Day 1
October 14th, 2002
Prattville, Alabama

I fired the ST up at 6:40am, and pulled out of my driveway, looking for high adventure in the Mid West.
I used caution, funneling across the dirt and sand that seems to accumulate like lost snow at the intersection of 31N and 6th street.  In 25 years it has never caused me a problem.  I guess familiarity breeds caution.

The sun was yet to clear the horizon, but I could see skies were blue in the pre dawn light.  Temps were seasonable for this time of  year.  I only had a sweatshirt under the Roadcrafter, and my hands were decked out in unlined leather gloves.

I took 31N to I-65 north and took off to Birmingham.  I had really been looking forward to this trip, and was glad to be finally underway.

I breezed through Autauga, Chilton, and Shelby counties.  This highway is like an old friend.  It lets me think about the ride ahead, and what's to come.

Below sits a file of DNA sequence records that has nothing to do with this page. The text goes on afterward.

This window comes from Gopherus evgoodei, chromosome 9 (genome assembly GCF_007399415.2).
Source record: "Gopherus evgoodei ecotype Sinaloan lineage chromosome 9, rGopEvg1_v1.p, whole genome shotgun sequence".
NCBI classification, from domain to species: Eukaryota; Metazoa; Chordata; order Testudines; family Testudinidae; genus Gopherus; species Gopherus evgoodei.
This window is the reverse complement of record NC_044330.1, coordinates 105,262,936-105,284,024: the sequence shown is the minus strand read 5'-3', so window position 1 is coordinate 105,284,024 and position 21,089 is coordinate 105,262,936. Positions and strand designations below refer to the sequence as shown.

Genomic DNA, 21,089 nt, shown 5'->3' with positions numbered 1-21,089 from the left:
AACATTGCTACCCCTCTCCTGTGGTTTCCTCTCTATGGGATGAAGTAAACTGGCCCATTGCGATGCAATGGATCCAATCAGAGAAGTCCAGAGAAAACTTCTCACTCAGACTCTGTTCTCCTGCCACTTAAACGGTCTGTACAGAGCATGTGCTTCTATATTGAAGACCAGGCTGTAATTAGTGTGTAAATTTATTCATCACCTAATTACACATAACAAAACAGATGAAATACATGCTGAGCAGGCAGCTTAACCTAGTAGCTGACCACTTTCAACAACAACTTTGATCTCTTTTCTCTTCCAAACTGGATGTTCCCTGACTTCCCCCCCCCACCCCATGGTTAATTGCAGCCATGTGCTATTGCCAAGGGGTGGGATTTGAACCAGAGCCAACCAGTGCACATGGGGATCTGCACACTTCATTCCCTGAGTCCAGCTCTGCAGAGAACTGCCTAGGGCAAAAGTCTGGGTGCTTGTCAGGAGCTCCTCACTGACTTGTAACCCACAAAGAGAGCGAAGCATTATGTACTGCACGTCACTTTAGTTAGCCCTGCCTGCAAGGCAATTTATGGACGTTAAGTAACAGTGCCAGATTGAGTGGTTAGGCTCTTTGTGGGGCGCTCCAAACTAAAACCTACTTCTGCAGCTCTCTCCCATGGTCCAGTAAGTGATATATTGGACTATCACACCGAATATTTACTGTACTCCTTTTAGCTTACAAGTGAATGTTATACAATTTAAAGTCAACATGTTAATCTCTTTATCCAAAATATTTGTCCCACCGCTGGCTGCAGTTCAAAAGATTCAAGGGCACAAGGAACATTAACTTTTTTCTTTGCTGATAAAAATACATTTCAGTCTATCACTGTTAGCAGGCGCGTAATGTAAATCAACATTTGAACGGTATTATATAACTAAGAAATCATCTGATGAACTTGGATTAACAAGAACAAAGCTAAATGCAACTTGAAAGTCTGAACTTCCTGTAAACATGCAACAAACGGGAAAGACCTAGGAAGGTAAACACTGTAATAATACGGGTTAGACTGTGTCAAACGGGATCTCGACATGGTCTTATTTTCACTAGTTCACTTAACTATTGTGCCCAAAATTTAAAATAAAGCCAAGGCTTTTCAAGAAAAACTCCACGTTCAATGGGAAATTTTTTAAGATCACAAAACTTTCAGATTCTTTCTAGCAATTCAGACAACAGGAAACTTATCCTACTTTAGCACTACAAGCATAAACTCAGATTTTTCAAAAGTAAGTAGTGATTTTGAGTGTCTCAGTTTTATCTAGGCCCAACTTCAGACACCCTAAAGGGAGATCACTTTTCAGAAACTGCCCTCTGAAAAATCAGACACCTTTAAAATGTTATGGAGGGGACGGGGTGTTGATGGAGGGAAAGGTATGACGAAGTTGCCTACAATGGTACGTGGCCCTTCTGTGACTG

I got mired in the morning commute in Birmingham, just north of Alabaster.  It normally takes 20 minutes or so to ride from here to the downtown exits, but today it will take almost an hour.  

I was stuck in a constant stop and go parade.

The sun was bright when I broke free of Birmingham and homed in on my first exit.  

North of Birmingham the temp grew noticeably cooler.  What the hell?  My hands were starting to get cold in the unlined gloves.

I rode a delightfully uneventful 150 miles before deciding to take a butt break at a gas mart in Priceville.  I bought a Moon Pie and Mountain Dew and propped up against the outside wall in the sun.

A Golden Flake delivery truck pulled in making the morning rounds.  As he loaded product on his hand truck, I thought about the millions who will be going about their daily tasks today, this scene is being played out all over the country at this very moment, my encounter with this individual but one of the many cogs in this vast network of everyday toils that make this country work.

I kept riding north to SR 20, where I exited to began the ride into Tennessee.

I passed by the Natchez Trace.  I had forgotten it slices across the northwest corner of Alabama.